Doubtless, next week’s mission will bring Hubble back into public focus. It will also give us one last taste of what the Shuttle was originally envisioned to do; launch and service satellites. “Humanity has gotten a taste of what the universe looks like through good glasses,” the author noted in a recent interview. Hubble would be a tough loss, both to the scientific community and the human spirit. It should be noted that currently, Hubble is nearly inoperable now; this mission may come in the nick of time. Expect drama in orbit; the last four missions were all highly entertaining to watch via C-Span and NASA TV. A favorite Astroguyz moment was when astronaut Kathryn Thornton perched on the end of the Shuttles’ robotic arm held the enormous solar panel until sunrise to discard it safely. This last servicing mission will be the first servicing mission to Hubble to be conducted by the Atlantis orbiter. The last servicing mission in 2002 was to be the final successful mission of the Columbia orbiter which was tragically lost along with its crew on its next flight in 2003.

In the end, it all comes down to the science produced. Reading the book, I was amazed at the impact the Hubble had on a whole generation of astronomy PhDs. The author illustrates this by showing us some of the early circa 1940s images shot of the Eta Carinae homunculus. Astronomers new this was an intriguing object; compare these to Hubble’s vivid images on the center pages of the book.

The first Hubble repair and the installation of COSTAR came just in time for Nova Cygni in 1992, as well as the aftermath of supernova 1987a. If a much overdue galactic supernova or a potentially hazardous NEO becomes known, Hubble could prove its worth yet again. This is the telescope that just won’t die!

What isn’t generally appreciated but pointed out in The Universe in a Mirror is that Hubble has also virtually changed how NASA and the scientific community interfaces with the public as well as the trickle down technology that ensued. Today’s digital imaging technology owes a large part to its existence to technologies pioneered by Hubble. Images are now routinely made public immediately, and made accessible to arm chair scientists and the professional community via the Web, which barely existed when Hubble left Earth! Already, exoplanets have been spotted by combing through the Hubble archives. The era is nearly upon us when kids will discover supernovae before bedtime…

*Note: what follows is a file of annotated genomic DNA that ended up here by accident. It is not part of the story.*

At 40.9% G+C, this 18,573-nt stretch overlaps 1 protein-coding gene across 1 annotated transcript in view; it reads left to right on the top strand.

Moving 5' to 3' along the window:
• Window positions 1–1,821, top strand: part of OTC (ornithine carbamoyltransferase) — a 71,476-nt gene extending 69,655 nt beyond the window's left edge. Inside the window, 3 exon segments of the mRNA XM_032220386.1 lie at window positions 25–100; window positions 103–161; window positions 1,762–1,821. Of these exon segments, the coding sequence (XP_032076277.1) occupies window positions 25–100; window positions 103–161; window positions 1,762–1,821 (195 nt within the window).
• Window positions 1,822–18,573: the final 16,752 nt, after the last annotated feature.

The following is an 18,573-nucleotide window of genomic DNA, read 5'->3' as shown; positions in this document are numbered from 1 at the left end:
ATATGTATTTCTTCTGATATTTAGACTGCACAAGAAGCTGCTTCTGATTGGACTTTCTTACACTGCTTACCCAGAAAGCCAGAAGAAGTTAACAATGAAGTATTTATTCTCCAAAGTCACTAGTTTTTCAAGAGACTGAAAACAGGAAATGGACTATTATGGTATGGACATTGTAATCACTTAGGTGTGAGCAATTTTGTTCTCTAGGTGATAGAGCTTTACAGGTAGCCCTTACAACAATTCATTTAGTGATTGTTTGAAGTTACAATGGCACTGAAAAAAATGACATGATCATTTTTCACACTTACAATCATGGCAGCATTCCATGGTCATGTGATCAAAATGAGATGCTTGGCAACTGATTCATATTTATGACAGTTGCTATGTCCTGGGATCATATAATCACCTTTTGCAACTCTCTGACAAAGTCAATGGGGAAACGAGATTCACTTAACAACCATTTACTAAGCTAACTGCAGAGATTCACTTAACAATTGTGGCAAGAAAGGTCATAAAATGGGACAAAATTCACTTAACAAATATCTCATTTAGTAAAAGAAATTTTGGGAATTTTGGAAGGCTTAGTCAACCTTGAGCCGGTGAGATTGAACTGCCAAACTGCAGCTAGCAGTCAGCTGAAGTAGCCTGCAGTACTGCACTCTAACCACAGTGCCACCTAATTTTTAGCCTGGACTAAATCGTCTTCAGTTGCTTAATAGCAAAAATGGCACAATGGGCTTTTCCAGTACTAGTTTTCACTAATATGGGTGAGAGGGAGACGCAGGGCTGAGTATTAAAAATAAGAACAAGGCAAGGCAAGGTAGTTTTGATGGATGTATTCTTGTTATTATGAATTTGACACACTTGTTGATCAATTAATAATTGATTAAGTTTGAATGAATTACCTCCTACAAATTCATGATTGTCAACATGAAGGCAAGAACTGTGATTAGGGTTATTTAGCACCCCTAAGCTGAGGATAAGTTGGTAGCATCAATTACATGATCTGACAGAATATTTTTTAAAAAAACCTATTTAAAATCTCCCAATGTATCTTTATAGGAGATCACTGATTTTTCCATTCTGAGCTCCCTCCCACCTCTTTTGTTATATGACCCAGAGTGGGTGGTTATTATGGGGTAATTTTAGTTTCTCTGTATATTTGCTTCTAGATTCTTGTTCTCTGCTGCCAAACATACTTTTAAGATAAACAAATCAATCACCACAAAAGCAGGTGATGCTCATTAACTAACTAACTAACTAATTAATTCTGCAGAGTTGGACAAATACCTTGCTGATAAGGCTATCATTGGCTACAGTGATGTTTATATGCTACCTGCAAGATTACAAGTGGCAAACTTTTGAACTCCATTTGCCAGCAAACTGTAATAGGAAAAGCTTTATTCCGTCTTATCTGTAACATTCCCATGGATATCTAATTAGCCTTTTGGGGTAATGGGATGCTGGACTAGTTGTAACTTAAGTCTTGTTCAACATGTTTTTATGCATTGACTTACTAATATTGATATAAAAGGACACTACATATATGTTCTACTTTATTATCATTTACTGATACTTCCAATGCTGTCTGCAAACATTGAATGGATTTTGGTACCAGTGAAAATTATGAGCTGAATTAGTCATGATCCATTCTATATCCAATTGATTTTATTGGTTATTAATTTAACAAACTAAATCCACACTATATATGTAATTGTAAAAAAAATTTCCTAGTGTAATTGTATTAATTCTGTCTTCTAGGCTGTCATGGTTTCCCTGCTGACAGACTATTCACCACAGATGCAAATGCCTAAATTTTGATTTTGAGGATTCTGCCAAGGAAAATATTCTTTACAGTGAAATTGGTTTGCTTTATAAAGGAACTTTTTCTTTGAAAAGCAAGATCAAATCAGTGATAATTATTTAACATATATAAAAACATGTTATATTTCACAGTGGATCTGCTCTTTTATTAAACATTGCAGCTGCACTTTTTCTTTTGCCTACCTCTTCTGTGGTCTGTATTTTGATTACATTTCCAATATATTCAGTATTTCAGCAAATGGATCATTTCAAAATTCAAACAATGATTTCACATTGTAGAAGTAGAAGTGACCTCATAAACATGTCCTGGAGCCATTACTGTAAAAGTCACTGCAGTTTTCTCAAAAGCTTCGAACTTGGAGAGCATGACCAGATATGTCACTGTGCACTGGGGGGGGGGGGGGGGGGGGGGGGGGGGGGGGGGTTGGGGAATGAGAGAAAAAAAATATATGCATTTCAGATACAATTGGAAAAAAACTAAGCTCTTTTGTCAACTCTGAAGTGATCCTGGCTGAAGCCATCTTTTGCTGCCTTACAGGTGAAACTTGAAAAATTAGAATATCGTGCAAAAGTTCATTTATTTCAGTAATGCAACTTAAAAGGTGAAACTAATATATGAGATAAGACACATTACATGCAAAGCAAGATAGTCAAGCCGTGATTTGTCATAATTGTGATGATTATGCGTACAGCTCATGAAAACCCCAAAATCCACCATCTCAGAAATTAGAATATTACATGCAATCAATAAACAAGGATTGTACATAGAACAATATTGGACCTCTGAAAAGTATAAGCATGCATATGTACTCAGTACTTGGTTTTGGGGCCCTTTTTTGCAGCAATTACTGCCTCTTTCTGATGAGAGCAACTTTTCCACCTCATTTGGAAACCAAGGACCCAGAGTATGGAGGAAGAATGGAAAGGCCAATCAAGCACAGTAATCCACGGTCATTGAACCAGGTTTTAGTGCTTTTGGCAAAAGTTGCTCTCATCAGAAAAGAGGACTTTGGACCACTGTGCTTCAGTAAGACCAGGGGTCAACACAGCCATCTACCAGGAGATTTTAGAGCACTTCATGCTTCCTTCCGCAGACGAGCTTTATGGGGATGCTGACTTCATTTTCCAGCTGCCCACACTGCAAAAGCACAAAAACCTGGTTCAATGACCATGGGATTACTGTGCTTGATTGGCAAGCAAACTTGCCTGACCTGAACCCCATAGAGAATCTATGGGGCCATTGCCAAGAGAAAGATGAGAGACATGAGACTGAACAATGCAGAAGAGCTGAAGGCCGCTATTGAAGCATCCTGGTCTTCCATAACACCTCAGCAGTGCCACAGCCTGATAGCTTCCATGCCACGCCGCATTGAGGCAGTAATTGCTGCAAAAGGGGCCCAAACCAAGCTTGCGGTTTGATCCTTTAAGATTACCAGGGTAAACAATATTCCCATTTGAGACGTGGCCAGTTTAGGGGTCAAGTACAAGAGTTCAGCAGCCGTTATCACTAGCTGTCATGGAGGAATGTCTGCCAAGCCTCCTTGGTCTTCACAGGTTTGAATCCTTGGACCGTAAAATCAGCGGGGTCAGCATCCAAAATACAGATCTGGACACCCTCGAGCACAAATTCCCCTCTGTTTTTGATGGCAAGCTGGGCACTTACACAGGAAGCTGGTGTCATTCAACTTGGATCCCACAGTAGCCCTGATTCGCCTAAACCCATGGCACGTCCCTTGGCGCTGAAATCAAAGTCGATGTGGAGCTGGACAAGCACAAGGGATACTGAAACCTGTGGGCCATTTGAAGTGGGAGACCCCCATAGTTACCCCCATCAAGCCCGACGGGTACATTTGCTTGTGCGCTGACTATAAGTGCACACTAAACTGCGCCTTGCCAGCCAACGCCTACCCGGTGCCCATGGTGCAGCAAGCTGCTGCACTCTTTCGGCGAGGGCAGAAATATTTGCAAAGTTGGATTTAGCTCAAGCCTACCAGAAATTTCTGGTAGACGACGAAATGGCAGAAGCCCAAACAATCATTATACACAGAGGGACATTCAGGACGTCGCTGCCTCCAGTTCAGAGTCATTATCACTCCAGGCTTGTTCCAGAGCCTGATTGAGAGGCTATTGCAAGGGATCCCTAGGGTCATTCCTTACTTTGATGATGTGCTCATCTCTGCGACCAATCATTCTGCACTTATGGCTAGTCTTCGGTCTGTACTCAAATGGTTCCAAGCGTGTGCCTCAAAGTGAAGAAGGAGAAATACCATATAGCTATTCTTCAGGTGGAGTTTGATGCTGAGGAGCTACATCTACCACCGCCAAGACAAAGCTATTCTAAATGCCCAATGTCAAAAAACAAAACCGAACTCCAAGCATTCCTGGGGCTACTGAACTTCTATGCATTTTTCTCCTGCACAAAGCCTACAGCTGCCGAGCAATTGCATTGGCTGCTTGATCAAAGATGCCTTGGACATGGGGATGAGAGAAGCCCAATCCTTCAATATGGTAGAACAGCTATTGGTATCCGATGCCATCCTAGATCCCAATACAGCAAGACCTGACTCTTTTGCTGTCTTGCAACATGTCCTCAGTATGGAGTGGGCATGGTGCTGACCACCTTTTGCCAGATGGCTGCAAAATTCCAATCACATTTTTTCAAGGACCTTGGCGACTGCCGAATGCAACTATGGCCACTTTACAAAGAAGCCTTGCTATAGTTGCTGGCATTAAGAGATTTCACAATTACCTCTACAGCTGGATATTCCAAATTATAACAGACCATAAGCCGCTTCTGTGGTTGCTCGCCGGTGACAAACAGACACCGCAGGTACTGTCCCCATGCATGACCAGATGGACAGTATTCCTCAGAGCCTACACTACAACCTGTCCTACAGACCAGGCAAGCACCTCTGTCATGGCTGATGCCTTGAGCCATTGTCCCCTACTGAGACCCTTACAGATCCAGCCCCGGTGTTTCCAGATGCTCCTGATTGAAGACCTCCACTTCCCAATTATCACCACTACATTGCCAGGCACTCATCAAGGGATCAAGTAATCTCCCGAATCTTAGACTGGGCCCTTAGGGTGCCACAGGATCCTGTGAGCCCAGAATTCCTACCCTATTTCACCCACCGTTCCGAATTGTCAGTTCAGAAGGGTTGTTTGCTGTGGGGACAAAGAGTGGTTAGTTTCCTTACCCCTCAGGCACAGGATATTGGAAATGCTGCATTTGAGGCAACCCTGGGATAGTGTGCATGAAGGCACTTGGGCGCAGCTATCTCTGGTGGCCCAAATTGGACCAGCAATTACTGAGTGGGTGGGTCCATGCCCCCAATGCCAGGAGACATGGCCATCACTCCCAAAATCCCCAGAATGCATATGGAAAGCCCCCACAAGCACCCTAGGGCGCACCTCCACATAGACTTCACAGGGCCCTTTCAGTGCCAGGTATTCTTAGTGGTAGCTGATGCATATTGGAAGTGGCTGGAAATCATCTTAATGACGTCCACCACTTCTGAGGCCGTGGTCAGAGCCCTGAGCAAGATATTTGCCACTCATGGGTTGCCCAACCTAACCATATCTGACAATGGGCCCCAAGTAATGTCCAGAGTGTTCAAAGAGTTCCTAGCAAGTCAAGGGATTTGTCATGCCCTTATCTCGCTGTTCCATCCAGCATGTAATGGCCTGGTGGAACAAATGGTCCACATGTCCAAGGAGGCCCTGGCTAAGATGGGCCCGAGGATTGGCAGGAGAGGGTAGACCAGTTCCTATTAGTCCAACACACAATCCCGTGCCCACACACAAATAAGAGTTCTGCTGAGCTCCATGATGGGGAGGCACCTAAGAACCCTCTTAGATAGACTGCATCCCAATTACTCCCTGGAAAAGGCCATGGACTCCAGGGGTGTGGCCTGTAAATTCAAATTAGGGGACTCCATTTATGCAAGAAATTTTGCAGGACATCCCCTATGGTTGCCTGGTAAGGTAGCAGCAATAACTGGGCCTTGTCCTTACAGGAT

The Universe in a Mirror provides a perfect backdrop to the events that are about to unfold over the next few weeks. We would also recommend it as a classic study in getting a scientific project through from inception to operability, and the convoluted workings of space politics.  Over the next few weeks, we’ll be following the Hubble repairs and STS-125 at this site and Astro-twitter. We plan on attending the launch next week; the window is from May the 11th until the 13th, then another window opens up on the 22nd. We’ll also be posting possible sighting (or there lack of!) opportunities of both in the sky as the mission evolves, as well as a post devoted to the HubbleTop-stars program and its heritage and legacy. Stay tuned!


  1. [...] of the famed telescope. For a good back story to the film, check out last year’s review of The Universe in a Mirror. All look for Hubble in a sky near you via Space Weather and make the effort to see Hubble 3D. We [...]